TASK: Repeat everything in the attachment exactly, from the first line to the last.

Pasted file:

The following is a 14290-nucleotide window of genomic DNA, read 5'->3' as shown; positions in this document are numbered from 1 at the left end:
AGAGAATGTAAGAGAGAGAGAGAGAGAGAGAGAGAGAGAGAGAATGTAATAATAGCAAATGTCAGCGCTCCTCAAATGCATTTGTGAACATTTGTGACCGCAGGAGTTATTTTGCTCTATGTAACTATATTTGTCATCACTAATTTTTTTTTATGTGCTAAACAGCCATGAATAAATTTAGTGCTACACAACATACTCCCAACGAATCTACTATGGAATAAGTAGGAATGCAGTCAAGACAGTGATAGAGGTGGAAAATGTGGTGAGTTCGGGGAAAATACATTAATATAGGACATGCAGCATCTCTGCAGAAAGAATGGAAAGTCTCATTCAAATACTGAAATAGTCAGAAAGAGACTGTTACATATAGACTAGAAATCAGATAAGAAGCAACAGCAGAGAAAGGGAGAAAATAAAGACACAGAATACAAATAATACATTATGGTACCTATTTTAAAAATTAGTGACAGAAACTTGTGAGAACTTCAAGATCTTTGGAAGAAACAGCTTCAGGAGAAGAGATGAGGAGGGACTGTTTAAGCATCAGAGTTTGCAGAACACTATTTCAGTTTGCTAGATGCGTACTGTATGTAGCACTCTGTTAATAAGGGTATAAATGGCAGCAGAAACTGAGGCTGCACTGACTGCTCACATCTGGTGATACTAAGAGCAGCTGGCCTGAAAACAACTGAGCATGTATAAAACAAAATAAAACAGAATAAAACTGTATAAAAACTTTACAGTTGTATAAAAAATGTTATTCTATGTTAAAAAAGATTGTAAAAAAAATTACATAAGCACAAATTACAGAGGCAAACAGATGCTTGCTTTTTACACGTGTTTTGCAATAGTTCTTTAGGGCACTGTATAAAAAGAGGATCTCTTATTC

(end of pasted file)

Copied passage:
The following is a 14290-nucleotide window of genomic DNA, read 5'->3' as shown; positions in this document are numbered from 1 at the left end:
AGAGAATGTAAGAGAGAGAGAGAGAGAGAGAGAGAGAGAGAGAATGTAATAATAGCAAATGTCAGCGCTCCTCAAATGCATTTGTGAACATTTGTGACCGCAGGAGTTATTTTGCTCTATGTAACTATATTTGTCATCACTAATTTTTTTTTATGTGCTAAACAGCCATGAATAAATTTAGTGCTACACAACATACTCCCAACGAATCTACTATGGAATAAGTAGGAATGCAGTCAAGACAGTGATAGAGGTGGAAAATGTGGTGAGTTCGGGGAAAATACATTAATATAGGACATGCAGCATCTCTGCAGAAAGAATGGAAAGTCTCATTCAAATACTGAAATAGTCAGAAAGAGACTGTTACATATAGACTAGAAATCAGATAAGAAGCAACAGCAGAGAAAGGGAGAAAATAAAGACACAGAATACAAATAATACATTATGGTACCTATTTTAAAAATTAGTGACAGAAACTTGTGAGAACTTCAAGATCTTTGGAAGAAACAGCTTCAGGAGAAGAGATGAGGAGGGACTGTTTAAGCATCAGAGTTTGCAGAACACTATTTCAGTTTGCTAGATGCGTACTGTATGTAGCACTCTGTTAATAAGGGTATAAATGGCAGCAGAAACTGAGGCTGCACTGACTGCTCACATCTGGTGATACTAAGAGCAGCTGGCCTGAAAACAACTGAGCATGTATAAAACAAAATAAAACAGAATAAAACTGTATAAAAACTTTACAGTTGTATAAAAAATGTTATTCTATGTTAAAAAAGATTGTAAAAAAAATTACATAAGCACAAATTACAGAGGCAAACAGATGCTTGCTTTTTACACGTGTTTTGCAATAGTTCTTTAGGGCACTGTATAAAAAGAGGATCTCTTATTC